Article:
Sec­ond Repub­li­can debate sees sig­nif­i­cant drop in view­er­ship

Second Republican debate sees significant drop in viewership

The sec­ond Repub­li­can pres­i­den­tial debate saw a sig­nif­i­cant drop in view­er­ship from the first.
Wednes­day’s debate attract­ed a con­sid­er­able audi­ence — 9 mil­lion view­ers, accord­ing to Nielsen rat­ings. How­ev­er, that was a full four mil­lion few­er than the 13 mil­lion who watched the first debate, even though the sec­ond debate saw a fair share of notable moments.
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Fur­ther­more, the 9 mil­lion view­ers are only a frac­tion of those who watched for­mer Pres­i­dent Don­ald Trump’s debate debut in 2015, which drew 24 mil­lion view­ers.

Busi­ness­man Vivek Ramaswamy, left, argues a point with Sen. Tim Scott (R‑SC) dur­ing a Repub­li­can pres­i­den­tial pri­ma­ry debate host­ed by Fox Busi­ness Net­work and Uni­vi­sion, Wednes­day, Sept. 27, 2023, at the Ronald Rea­gan Pres­i­den­tial Library in Simi Val­ley, Cal­i­for­nia.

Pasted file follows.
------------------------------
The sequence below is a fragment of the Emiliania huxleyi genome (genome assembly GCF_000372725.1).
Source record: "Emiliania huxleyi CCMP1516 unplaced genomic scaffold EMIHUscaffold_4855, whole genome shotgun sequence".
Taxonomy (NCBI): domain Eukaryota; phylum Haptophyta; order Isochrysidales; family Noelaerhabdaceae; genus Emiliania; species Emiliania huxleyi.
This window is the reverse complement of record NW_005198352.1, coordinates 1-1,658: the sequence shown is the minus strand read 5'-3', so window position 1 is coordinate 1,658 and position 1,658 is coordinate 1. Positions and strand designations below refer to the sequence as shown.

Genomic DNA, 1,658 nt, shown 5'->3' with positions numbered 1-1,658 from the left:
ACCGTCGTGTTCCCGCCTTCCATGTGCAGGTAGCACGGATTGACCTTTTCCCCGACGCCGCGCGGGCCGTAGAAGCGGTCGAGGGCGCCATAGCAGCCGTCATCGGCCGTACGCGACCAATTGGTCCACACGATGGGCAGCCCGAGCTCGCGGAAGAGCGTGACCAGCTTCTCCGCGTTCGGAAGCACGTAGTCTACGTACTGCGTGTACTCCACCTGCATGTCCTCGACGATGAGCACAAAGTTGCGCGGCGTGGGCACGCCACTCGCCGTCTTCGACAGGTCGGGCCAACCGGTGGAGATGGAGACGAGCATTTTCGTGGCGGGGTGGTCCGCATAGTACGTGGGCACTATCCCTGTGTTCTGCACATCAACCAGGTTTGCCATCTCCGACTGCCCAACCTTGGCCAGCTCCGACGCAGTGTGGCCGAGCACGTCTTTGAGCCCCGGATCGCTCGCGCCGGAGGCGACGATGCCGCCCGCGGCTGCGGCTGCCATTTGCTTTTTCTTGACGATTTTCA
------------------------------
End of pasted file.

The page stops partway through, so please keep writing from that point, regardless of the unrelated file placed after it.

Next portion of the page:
Mark J. Terrill/AP

The major decline in view­er­ship reflects sev­er­al fac­tors. The first and most obvi­ous is the absence of the Repub­li­can Par­ty’s biggest view­er mag­net: Trump. He sat out the first two 2024 debates and is hold­ing a lead near­ing 50 per­cent­age points over his near­est com­peti­tor.
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How­ev­er, the decline in view­ers isn’t explained by Trump’s absence alone. The decline also reflects the decline in cable news view­er­ship as more peo­ple turn to social media and stream­ing.
Trump has sug­gest­ed can­cel­ing the Repub­li­can debates alto­geth­er and focus­ing on sup­port­ing him instead.